“Did you come here about your late husband’s estate, or the daughter you haven’t had any contact with for seventeen years?” Mrs. Hathaway asked casually, as though inquiring whether Alicia needed more sugar for the cup of tea sitting next to her right hand.
Alicia’s mouth opened slowly in astonishment and hung that way.
“If it’s the estate, you should hear from Gladstone, Walker and Harms in a few weeks. Certainly no later than the second week of July,” she continued without waiting for Alicia to answer. “As for your daughter, Cynthia, she’s living in Ogden, Utah. She shares an apartment there with a man, but I can’t tell whether they are lovers or simply roommates. What I can tell you is that she is not married to the man she is living with. She was married to another man, eight years ago but she got an annulment after only six days.”Mrs. Hathaway gestured toward Cremmin’s teacup as she stood up. “Your drink is cooling,” she said. “You’re a smoker, aren’t you? If you want to light up, go ahead. I’ll get you an ashtray.”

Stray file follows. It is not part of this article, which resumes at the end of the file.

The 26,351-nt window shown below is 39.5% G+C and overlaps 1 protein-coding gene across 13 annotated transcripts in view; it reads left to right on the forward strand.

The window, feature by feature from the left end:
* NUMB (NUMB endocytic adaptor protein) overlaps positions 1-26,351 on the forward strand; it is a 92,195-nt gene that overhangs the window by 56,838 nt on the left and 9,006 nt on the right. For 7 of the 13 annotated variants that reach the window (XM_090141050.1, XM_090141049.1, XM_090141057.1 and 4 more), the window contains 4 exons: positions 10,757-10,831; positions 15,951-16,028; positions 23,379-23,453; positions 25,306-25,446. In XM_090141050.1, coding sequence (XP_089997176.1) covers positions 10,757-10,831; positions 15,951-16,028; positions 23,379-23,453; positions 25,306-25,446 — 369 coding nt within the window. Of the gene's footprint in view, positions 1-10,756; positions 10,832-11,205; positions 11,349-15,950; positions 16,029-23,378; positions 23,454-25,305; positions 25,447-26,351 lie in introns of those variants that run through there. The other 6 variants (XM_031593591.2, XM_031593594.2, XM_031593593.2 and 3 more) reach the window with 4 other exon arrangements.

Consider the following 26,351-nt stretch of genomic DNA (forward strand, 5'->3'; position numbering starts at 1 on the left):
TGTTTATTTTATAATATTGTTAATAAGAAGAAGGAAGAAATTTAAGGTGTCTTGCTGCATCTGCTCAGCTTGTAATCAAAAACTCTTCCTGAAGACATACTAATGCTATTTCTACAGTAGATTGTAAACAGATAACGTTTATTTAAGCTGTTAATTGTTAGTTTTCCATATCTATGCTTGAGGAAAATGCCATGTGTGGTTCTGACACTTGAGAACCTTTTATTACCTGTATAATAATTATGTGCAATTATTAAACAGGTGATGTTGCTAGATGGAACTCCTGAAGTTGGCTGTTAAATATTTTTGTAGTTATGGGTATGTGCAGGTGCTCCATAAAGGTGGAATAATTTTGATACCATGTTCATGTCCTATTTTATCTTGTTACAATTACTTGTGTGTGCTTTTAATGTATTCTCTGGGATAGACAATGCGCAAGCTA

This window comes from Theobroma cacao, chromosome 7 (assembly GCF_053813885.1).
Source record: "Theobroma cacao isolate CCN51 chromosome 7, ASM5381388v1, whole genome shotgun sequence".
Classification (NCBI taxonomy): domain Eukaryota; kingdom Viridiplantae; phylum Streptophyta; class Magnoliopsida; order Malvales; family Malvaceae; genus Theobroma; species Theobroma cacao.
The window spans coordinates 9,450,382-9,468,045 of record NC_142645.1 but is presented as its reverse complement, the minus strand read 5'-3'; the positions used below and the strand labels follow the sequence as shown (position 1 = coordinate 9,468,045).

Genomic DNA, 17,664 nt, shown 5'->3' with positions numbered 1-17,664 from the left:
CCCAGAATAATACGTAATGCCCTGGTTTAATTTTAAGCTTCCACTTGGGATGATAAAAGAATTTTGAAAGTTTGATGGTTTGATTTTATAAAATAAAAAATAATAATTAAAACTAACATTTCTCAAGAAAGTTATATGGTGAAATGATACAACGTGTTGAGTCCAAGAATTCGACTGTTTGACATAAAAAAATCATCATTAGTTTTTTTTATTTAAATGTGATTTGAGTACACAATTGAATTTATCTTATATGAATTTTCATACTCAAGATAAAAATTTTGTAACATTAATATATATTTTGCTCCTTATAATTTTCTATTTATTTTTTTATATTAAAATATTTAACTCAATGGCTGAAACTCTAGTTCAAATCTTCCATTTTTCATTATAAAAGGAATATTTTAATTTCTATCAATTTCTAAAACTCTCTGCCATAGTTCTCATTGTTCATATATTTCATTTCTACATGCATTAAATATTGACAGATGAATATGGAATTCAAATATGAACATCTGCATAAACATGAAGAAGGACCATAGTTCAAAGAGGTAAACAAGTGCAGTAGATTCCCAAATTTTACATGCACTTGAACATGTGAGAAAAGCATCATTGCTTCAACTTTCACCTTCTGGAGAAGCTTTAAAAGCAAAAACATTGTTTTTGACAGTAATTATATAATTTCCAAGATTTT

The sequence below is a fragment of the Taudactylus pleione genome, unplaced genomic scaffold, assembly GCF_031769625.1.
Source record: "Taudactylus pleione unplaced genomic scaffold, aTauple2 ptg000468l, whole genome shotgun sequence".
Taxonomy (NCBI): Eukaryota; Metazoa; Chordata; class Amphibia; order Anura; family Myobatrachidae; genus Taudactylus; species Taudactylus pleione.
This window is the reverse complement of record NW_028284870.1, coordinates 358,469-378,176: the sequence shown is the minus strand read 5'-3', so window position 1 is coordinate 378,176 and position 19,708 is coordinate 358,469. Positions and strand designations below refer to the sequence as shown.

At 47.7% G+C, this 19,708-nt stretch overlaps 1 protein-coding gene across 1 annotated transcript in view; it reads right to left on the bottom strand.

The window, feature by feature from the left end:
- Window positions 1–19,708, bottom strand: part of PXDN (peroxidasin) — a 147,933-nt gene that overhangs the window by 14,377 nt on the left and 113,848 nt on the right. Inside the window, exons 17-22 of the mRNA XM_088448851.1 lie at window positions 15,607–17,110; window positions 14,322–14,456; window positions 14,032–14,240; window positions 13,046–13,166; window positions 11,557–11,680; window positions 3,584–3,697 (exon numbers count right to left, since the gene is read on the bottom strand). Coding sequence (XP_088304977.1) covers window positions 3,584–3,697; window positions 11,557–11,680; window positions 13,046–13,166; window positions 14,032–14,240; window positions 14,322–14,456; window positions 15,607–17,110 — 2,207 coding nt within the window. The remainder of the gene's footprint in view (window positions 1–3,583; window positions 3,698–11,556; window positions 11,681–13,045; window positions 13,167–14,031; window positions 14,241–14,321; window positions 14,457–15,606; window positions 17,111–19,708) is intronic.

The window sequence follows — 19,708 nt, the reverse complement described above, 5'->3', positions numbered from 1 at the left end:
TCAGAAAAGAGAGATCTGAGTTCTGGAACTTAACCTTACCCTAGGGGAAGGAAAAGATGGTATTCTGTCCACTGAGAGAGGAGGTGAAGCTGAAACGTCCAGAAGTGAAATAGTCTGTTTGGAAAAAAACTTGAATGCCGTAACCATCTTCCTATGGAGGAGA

Cremmins’ hands were trembling as she fumbled the hard box of Benson and Hedges menthols out of her purse, put one in her mouth and lit it with the silver lighter that Francis had given her last year, about four months before his BMW stalled out on a blind curve along the Coast Highway and was hit from behind by an eighteen-wheel auto transport. She had been wondering when her husband’s lawyers would finish analyzing his will, but she hadn’t even realized it was at the back of her mind until Hathaway had mentioned it.Her primary reason for visiting the blonde had been to see whether she might be able to tell her anything about Cynthia, who had walked out of her life in 1994 after a quarrel over being placed on academic probation at Claremont. When it became obvious that Cynthia was serious about breaking off all ties, Alicia, ruing some of the things she had said during the argument, had asked her lawyer Ben Gladstone to try and find her.